Out of Storage Space? Save it to DNA
When it comes to saving digital data, nothing can stand up to the powers of DNA. Recently, two songs were added to UNESCO’s Memory of the World archive. What’s the kicker? They were written with DNA. “Smoke on the Water” by Deep Purple and “Tutu” by Miles Davis, were the two songs in question. They were coded down, stored for a long period of time, and retrieved with 100 percent accuracy. The success of this experiment showed how DNA not only supplies a place to store large yet condensed quantities of information, but that it is also a storage medium that will never go out of date like cassette tapes and compact discs. When stored digitally, the songs take up about 140 MB of storage. When converted to DNA, they were simply a speck; smaller than a grain of sand. If 6 petabytes (equal to 6 million gigabytes) were saved onto DNA, it would take up space the size of a grain of rice.
How did these researchers accomplish such a task? Well, they started by converting each file to binary, with 1s and 0s. Then they grouped them all up in pairs and began the translation process. Since there are 4 DNA elements, A,C,T, and G, they had each once represent a pair. For example, A would equal 00, C would be 10, T would be 01, and G would be 11. They then created synthetic strands of DNA that followed this code pattern and made sure to include a sequence number so that the strands could be re-assembled in the correct order. Each individual strand contained about 12 bytes of data. When the time came to retrieve the DNA data, they used conventional DNA sequencing technology to put the genetic bases in proper order.Finally, they decoded the As, Cs,Ts, and Gs back to 1s and 0s so they music could be played as usual. The cool thing about the success of this experiment is that, while encoding music to DNA is cool, it could be anything: a movie, a video, a PDF file, you name it.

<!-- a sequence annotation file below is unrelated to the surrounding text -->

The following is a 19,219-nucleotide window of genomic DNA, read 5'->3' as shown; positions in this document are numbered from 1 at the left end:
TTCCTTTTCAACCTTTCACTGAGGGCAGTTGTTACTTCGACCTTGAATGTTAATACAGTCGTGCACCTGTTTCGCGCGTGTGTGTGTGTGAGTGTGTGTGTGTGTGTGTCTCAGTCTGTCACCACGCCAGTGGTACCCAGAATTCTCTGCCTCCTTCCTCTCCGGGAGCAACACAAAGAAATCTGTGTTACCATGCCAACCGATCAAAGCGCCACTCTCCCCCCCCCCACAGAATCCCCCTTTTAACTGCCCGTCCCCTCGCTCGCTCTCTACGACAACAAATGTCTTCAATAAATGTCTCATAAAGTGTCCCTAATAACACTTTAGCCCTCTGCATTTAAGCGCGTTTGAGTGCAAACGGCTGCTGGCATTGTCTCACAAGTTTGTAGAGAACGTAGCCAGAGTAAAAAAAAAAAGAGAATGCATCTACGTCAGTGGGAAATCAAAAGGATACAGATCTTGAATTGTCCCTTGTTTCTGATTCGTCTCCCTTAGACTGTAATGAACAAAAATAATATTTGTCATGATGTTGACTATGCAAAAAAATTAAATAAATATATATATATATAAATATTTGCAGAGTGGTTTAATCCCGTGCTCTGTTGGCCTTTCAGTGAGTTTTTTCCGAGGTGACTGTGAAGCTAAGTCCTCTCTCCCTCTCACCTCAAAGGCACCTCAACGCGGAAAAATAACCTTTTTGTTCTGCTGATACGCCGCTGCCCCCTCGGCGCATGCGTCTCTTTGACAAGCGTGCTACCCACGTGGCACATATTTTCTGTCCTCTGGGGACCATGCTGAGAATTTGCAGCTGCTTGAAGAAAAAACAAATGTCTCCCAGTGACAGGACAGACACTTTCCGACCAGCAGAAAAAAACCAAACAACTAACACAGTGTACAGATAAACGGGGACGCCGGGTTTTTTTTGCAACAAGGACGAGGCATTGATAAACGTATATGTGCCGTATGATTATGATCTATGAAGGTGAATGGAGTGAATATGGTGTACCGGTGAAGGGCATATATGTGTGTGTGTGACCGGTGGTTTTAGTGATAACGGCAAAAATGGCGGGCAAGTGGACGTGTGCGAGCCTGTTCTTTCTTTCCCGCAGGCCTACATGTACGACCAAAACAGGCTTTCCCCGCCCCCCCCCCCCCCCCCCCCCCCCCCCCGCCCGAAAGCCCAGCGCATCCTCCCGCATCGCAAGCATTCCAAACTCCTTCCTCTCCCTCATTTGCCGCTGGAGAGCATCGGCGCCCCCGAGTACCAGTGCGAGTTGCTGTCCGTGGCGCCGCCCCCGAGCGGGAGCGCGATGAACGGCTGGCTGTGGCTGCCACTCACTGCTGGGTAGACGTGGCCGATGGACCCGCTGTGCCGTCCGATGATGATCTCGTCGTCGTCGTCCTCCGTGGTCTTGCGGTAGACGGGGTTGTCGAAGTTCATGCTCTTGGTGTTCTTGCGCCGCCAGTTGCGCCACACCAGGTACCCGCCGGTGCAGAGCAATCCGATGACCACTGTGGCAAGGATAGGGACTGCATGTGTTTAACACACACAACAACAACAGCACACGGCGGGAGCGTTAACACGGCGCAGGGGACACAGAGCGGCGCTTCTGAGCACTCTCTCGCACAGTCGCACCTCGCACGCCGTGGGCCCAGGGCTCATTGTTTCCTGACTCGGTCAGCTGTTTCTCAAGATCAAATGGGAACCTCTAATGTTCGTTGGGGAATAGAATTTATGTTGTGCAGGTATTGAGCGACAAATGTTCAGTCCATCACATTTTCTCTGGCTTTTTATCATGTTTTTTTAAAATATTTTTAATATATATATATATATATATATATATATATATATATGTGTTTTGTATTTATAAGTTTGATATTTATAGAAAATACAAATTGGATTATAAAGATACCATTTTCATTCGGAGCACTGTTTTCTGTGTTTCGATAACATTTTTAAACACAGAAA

While this process isn’t very affordable for mainstream use, the technology is there, and it’s only going to get cheaper. Once our techniques are further refined, costs will go down and the demand for such a high-tech storage device will be high. Additional breakthroughs would include the potential to reversibly encapsulate the DNA in spheres of silica so they could last for thousands of years. In the meantime, you’re just going to have to deal with the 64GB of storage built into your iPhone.